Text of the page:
Two weeks ago, Gov. Asa Hutchinson of Arkansas unveiled a new performance-based funding model for higher education. The proposal will go before the Legislature in 2017. Most states have some element of performance incorporated in to funding formulas. If the proposal is passed, Arkansas would become the fifth state to have a funding formula based exclusively on outcomes. Universities and community colleges would receive their funding not based on enrollment, but rather on measures of their productivity, such as degree completion.

America’s public state universities were established primarily to serve the residents of their respective states, but recent findings show that state institutions are increasingly appealing to out-of-state students. Opponents of this practice have concerns that certain in-state applicants are being neglected and left behind. An analysis of 100 state universities, including the flagship institution of each state and one additional prominent public university, shows that from 2004 to 2014, 74 saw declines in in-state freshmen as a share of total enrollment.

Critical to state education and economic goals, adult learners will represent a majority of college students in the near future, yet they are largely an untapped resource. States and higher education institutions must adequately address their unique needs, concerns and expectations with comprehensive, proactive and targeted strategies that reflect this new reality.

As state leaders construct public policy to support increased educational attainment and workforce development, they need be mindful of the assumptions about college students and their attendance patterns embedded in most state financial aid programs. Reforming state aid is one necessary step to supporting student success.

CSG Midwest
The switch from military to civilian life holds many challenges, but a partnership of Midwestern states is hoping to ease this transition by using a service member’s military experience to increase postsecondary degree completion and streamline pathways for earning professional certification.
The Multi-State Collaborative on Military Credit is coordinated by the Midwestern Higher Education Compact, a nonprofit organization serving 13 states in the region.

In Fisher v. University of Texas at Austin the Supreme Court ruled 4-3 that the University of Texas at Austin’s race-conscious admissions program is constitutional, as least of 2008, when this case was first brought. Justice Kagan did not participate in this case.

Even though this case arises in the higher education context, the Supreme Court has decided relatively few affirmative action cases so all are of interest to state and local governments that use race as a factor in decision-making.  

While teens are less and less likely to work summer jobs, government programs focused on engaging disadvantaged youth recognize the opportunity summer employment provides to develop skills that will make young people more competitive when they enter the workforce fulltime down the road.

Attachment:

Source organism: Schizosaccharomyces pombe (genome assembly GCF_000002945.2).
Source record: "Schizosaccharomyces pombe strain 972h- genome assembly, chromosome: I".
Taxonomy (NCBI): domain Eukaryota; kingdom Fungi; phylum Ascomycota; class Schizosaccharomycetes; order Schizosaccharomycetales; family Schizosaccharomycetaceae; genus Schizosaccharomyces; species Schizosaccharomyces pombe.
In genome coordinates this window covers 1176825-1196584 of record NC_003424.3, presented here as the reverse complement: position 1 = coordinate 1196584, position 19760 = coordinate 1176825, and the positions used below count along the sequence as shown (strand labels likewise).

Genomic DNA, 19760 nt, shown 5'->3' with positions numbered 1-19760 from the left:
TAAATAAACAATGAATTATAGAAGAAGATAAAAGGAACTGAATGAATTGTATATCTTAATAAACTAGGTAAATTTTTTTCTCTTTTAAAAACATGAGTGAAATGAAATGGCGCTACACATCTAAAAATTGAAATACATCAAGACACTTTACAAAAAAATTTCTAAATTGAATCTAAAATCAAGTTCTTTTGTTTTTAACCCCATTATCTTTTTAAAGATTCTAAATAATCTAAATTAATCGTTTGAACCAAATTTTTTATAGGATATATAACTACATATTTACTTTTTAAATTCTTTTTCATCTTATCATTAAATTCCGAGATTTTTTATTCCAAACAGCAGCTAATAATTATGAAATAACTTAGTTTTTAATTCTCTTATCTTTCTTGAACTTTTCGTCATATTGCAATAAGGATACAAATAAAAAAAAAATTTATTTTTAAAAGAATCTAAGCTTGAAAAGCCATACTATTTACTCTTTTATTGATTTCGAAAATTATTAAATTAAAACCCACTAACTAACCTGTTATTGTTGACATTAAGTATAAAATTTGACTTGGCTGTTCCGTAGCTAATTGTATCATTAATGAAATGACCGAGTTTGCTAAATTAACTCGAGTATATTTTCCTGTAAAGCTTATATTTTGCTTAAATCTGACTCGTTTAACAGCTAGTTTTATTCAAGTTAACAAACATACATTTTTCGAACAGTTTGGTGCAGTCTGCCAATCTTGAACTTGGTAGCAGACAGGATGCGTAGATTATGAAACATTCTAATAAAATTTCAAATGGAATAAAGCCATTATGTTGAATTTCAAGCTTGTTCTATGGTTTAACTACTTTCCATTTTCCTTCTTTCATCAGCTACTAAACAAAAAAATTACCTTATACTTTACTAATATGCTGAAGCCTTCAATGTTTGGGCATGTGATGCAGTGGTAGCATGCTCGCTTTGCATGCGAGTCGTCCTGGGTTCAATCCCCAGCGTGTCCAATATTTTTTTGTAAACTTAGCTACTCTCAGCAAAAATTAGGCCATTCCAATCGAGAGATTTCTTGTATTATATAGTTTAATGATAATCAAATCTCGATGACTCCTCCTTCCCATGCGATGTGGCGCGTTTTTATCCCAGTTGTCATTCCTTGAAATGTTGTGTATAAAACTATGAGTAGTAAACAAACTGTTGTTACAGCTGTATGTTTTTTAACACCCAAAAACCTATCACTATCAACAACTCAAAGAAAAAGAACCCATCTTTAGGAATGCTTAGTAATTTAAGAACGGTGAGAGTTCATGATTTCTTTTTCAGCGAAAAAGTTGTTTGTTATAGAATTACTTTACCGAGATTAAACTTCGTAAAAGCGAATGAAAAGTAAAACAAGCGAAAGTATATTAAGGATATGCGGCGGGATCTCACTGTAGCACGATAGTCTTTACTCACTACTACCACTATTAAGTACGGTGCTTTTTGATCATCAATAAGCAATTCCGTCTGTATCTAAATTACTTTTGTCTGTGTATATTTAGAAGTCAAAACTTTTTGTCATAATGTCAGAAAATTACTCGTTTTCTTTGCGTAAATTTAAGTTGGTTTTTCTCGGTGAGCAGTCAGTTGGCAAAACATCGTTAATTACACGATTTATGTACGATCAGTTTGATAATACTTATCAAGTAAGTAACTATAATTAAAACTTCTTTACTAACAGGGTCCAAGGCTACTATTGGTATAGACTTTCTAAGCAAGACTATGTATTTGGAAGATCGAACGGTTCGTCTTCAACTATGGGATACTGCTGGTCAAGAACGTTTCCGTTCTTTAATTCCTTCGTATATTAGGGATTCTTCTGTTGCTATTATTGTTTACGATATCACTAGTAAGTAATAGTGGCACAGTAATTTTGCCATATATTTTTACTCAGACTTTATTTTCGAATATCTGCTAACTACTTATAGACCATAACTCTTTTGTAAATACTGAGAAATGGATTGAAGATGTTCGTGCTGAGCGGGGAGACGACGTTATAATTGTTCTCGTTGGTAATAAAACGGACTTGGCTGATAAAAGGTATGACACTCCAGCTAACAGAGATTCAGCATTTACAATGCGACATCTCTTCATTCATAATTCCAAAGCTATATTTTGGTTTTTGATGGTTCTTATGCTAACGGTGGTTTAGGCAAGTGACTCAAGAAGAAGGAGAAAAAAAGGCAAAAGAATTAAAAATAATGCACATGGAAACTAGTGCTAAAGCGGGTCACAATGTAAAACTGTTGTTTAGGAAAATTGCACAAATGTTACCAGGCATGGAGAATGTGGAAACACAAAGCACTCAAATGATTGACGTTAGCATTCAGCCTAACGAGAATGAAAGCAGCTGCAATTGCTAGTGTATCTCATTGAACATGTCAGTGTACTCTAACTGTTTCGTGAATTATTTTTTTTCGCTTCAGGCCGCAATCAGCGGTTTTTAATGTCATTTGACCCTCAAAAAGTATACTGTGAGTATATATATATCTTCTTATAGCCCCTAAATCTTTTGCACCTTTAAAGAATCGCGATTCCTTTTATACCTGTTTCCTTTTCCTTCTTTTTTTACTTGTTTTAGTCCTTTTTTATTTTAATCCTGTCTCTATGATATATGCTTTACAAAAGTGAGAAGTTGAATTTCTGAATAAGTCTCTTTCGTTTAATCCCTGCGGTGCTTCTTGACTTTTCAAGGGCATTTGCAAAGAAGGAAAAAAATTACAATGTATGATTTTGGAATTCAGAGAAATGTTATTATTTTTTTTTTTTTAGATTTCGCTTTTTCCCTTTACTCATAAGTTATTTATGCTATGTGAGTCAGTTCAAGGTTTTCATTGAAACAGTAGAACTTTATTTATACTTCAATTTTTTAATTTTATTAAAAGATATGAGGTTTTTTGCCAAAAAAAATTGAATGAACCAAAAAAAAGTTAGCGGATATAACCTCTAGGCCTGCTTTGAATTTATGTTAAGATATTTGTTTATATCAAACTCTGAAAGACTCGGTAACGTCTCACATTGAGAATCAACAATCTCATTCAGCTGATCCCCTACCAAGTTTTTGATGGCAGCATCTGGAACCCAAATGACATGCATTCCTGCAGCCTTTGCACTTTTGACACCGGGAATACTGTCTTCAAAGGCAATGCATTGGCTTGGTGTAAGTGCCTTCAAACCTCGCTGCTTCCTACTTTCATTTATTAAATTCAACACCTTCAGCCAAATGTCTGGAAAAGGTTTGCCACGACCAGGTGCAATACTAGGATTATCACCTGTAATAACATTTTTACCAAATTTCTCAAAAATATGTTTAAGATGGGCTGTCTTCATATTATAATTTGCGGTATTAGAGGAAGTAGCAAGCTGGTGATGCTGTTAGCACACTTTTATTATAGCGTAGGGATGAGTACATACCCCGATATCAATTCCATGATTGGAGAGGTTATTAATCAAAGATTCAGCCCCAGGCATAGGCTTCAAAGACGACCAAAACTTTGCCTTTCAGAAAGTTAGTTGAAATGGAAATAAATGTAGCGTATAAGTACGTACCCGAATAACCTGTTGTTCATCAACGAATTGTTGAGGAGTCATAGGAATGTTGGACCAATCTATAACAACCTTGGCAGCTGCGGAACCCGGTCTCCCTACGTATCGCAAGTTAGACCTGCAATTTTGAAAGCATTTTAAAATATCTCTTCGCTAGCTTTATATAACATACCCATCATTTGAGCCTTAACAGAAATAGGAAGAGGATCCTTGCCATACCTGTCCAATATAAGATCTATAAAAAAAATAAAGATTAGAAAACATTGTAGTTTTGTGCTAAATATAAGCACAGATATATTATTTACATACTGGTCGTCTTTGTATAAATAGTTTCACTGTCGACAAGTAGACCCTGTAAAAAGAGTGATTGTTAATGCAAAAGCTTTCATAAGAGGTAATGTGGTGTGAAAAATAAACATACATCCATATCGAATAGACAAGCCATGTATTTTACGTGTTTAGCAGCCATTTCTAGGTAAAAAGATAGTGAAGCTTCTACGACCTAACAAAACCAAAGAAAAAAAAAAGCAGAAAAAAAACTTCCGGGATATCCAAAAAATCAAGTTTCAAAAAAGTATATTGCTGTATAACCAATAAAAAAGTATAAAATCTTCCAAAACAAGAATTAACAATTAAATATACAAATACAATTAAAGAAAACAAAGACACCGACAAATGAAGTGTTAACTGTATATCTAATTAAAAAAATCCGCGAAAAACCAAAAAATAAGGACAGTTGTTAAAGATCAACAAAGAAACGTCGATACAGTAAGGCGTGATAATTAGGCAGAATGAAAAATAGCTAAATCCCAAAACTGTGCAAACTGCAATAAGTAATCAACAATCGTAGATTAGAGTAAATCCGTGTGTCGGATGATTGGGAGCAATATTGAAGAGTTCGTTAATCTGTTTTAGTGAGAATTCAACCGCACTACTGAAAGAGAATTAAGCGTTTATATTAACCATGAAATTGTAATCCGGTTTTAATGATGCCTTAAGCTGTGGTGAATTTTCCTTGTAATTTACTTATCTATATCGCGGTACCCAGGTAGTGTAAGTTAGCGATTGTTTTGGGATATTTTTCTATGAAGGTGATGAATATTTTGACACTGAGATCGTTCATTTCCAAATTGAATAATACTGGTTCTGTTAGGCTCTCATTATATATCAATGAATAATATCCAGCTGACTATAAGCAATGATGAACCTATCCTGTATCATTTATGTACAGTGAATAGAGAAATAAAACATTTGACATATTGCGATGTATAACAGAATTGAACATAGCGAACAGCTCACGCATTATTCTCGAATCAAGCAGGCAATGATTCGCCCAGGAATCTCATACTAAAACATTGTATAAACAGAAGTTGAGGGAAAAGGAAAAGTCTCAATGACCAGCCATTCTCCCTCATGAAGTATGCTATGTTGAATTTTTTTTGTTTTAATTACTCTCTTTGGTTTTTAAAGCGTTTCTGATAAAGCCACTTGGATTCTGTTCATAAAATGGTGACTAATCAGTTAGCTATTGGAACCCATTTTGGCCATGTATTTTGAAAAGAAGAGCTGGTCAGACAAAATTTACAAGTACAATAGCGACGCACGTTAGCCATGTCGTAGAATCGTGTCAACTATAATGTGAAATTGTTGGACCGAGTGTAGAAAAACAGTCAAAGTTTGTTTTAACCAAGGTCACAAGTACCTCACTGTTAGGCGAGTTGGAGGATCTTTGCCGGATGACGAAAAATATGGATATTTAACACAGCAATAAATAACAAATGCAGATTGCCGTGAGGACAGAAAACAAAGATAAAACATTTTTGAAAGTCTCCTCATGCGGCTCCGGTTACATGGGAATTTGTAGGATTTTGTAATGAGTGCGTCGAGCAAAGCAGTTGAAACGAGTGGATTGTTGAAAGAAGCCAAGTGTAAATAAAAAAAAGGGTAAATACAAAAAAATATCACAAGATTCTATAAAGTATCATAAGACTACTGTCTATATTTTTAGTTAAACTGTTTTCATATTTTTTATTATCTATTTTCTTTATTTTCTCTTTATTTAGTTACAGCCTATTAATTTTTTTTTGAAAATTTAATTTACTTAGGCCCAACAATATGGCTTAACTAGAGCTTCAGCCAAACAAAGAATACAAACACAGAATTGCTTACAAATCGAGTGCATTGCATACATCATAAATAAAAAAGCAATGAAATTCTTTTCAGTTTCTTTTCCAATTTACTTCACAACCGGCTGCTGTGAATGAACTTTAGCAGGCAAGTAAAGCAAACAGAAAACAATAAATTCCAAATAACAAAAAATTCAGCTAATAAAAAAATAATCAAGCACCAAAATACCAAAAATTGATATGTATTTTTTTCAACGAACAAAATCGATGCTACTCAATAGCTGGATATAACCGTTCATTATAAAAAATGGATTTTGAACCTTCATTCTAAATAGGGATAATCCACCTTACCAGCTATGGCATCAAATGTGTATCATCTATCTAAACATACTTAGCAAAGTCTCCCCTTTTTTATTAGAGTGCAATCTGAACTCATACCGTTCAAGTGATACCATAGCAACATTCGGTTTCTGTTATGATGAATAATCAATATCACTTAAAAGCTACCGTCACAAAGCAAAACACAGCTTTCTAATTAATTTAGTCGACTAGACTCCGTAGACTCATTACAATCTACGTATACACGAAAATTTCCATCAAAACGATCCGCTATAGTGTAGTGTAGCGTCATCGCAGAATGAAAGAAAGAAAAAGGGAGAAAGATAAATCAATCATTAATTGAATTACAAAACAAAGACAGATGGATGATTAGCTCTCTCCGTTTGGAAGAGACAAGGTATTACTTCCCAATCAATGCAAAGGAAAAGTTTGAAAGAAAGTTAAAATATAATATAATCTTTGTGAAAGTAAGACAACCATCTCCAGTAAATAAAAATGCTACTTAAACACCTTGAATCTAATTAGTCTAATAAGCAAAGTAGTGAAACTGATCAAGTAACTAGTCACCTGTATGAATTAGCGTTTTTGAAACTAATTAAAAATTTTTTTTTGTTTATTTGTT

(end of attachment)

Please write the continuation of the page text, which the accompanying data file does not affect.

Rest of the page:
CSG Midwest
A new initiative in Indiana is looking beyond the state’s K-12 population as a means to increase the percentage of Hoosiers with education beyond high school. The goal of the “You Can. Go Back.” program is to encourage the 750,000 Indiana adults who completed some college, but left before earning a degree, to come back and finish what they started. Through a mix of strategic marketing and financial aid, the campaign hopes to attract 200,000 adults back to college by 2020, and help them complete an associate’s or bachelor’s degree, or a workforce credential.
“You Can. Go Back.” is administered by the Indiana Commission of Higher Education in partnership with the state’s public university system, but has also gained the support of nearly two dozen private institutions and a variety of businesses.
CSG Midwest
In 2012, concerned about the high rate of students who had to take remedial-level math and English classes during their first year of college, Ohio legislators decided to intervene. And the early results under HB 153 are promising. With this law in place, Ohio now sets college readiness indicators across all of its public colleges and universities. These statewide standards are then used to determine which students are placed into remedial-level versus college-level classes during their freshman year.

On Dec. 9, the U.S. Supreme Court held oral arguments on Fisher v. University of Texas at Austin, an important case that addresses the constitutionality of considering race in public university admissions decisions. Fisher v. Texas dates back to 2008 when Sugar Land High School student Abigail Fisher was denied admission to the University of Texas at Austin, or UT-Austin. The facts in Fisher v. Texas reflect the decades-long evolution of the use of race as a factor in university admissions. Currently eight states ban race-based affirmative action at all public universities. Despite the bans, public flagship universities in nearly all of these states have implemented alternative methods to promote racial, ethnic and socioeconomic diversity on campus.

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